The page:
Another note about flips. At least with my fleet, the smaller the heli the harder it is to get a tight flip. I still can't flip consistantly tight with my HBK2. But on the larger birds you can almost get away with very little collective input. Try it on the sim, in all orientations first.

The next phase of flips is to start to "fly" the flip. At first you'll pucker move the sticks and wait until its over. The first one will be a rush and its good to land and let the adreneline settle. But over time it will get less dramatic. Next, work on slowing the flip down. Again a larger heli helps as it will tend to fall out of the sky less. I like to practice a slow flip, stopping at inverted, then either reversing the flip or continuing on.

Revolectrix Beta Team

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08-15-2010 06:59 PM  8 years agoPost 15
MMike

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Holland,Mi-USA

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I appreciate the advice / feedback.

At this time, my plan is to spend time on the sim this fall.

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08-16-2010 01:16 AM  8 years agoPost 16
MMike

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Holland,Mi-USA

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One other concern...

I'm now remembering another reason NOT to attempt flips...

This is my flying area.

Take a look...

http://www.youtube.com/watch?v=dRpYYXSatwY

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08-16-2010 01:32 AM  8 years agoPost 17
toolman18

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Portland Tx

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Roger that

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08-16-2010 02:15 AM  8 years agoPost 18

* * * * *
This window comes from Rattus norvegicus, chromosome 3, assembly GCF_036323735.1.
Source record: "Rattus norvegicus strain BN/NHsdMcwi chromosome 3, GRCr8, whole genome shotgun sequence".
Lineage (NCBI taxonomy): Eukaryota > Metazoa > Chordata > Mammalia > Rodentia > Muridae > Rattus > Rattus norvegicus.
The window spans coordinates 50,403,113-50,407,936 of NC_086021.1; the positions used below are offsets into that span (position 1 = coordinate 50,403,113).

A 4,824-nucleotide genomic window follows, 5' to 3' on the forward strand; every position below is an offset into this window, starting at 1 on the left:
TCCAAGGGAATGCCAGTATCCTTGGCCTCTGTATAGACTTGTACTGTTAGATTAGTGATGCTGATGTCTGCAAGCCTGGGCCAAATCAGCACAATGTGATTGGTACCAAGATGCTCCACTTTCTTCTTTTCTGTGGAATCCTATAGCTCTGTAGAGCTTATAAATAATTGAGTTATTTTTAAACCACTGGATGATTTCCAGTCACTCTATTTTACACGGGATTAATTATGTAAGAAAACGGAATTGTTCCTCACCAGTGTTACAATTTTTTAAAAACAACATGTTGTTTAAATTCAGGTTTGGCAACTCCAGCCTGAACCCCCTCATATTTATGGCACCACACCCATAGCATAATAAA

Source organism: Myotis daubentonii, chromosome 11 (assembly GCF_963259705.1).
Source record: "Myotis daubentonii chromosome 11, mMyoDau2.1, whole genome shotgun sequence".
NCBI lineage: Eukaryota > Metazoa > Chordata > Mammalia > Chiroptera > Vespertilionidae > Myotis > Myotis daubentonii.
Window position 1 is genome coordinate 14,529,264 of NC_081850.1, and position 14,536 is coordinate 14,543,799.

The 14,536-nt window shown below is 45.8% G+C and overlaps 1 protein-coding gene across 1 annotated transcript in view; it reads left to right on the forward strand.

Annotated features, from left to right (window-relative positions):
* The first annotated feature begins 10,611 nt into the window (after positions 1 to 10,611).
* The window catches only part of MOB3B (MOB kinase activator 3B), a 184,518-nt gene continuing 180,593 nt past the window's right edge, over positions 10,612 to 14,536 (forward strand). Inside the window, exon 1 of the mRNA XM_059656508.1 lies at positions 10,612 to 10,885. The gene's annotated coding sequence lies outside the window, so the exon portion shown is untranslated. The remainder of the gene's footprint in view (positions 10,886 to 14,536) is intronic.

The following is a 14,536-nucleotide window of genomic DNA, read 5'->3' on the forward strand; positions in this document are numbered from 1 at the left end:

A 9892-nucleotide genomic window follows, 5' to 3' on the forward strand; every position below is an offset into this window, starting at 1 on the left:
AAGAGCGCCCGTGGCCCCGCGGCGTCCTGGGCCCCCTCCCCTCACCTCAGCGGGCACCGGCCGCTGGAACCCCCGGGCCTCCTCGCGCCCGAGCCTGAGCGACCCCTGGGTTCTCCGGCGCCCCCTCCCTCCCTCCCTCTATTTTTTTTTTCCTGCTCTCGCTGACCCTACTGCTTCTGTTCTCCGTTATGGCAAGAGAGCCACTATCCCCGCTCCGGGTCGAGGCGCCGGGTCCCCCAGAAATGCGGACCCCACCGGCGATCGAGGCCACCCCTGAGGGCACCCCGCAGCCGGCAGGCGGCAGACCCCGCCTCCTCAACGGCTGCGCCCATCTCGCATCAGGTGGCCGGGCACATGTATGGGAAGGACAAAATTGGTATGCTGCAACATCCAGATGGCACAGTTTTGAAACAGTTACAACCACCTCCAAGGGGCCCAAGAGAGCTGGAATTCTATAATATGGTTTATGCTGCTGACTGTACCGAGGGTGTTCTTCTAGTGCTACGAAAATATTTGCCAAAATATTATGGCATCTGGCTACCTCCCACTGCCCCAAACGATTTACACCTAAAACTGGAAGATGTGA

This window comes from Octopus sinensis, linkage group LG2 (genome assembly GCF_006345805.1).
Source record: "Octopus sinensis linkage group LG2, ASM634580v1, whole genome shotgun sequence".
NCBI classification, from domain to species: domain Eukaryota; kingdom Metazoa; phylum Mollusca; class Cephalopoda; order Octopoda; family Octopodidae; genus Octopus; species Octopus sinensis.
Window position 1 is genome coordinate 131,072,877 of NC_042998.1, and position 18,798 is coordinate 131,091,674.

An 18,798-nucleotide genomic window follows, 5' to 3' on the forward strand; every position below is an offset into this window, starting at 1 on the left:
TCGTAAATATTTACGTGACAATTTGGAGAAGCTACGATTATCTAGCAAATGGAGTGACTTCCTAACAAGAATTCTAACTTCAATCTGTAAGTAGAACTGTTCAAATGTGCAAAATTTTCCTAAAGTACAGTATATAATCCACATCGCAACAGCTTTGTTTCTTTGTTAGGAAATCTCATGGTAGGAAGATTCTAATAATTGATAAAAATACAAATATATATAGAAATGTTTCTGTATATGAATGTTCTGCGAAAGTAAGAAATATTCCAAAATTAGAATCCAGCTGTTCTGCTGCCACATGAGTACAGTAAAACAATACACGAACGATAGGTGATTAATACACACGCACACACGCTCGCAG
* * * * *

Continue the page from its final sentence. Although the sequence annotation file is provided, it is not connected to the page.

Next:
Gregor99

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Western Wa

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I'm not following you. A flip doesn't take much room unless you get it wrong. Then you need more room below the ground. With the slope you are flying off, that gives more room to make corrections. In case things go wrong, there's all that soft grass which is much better than pavement.

I did bad flip in my backyard. I'm on a greenbelt so there are trees behind us. Things went terribly wrong and the heli went shooting into the greenbelt. If not for a gap in the trees it would have been a HBK2 splat. In your flying area, as long as you catch it before it heads out to sea, your good.

BTW, forgot you had a T500. Don't try a flip on that until you are more comfortbale. For some reason the T500 flips very very slowly. Even with KBDD paddles, increased headspeed and 11 degrees of cyclic. Yes I said cyclic.

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08-16-2010 03:14 AM  8 years agoPost 19
Heli_KV

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Ottawa, Canada

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Second this. You have plenty of room to flip. And I agree with Gregor, 500 maybe is too big. 250 is maybe too small. 450 should be fine. But that's me, I always tend to fly smaller helis.

I started with half flips, after being comfortable with inverted on SIM nose in. Before real half flip, I imitated that I start a flip, but aborted it by pushing cyclic forward. Consequently I kept increasing angle more and more, until it was easier to continue the flip, rather then aborting it. Once I flipped, I kept it couple of secs inverted, then continued flip to upright. And immediately landed. Tons of adrenaline.

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08-16-2010 11:47 PM  7 years agoPost 20
MMike

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Holland,Mi-USA

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Room I do have for a controlled flip. Out of control not.

I fly my 600N at a nearby open field.

After considering the advice here...

1. Practice on the sim.
2. Take the 450 to the field and try it where there's literally room for error.
3. Come back and cry to everyone if I crash!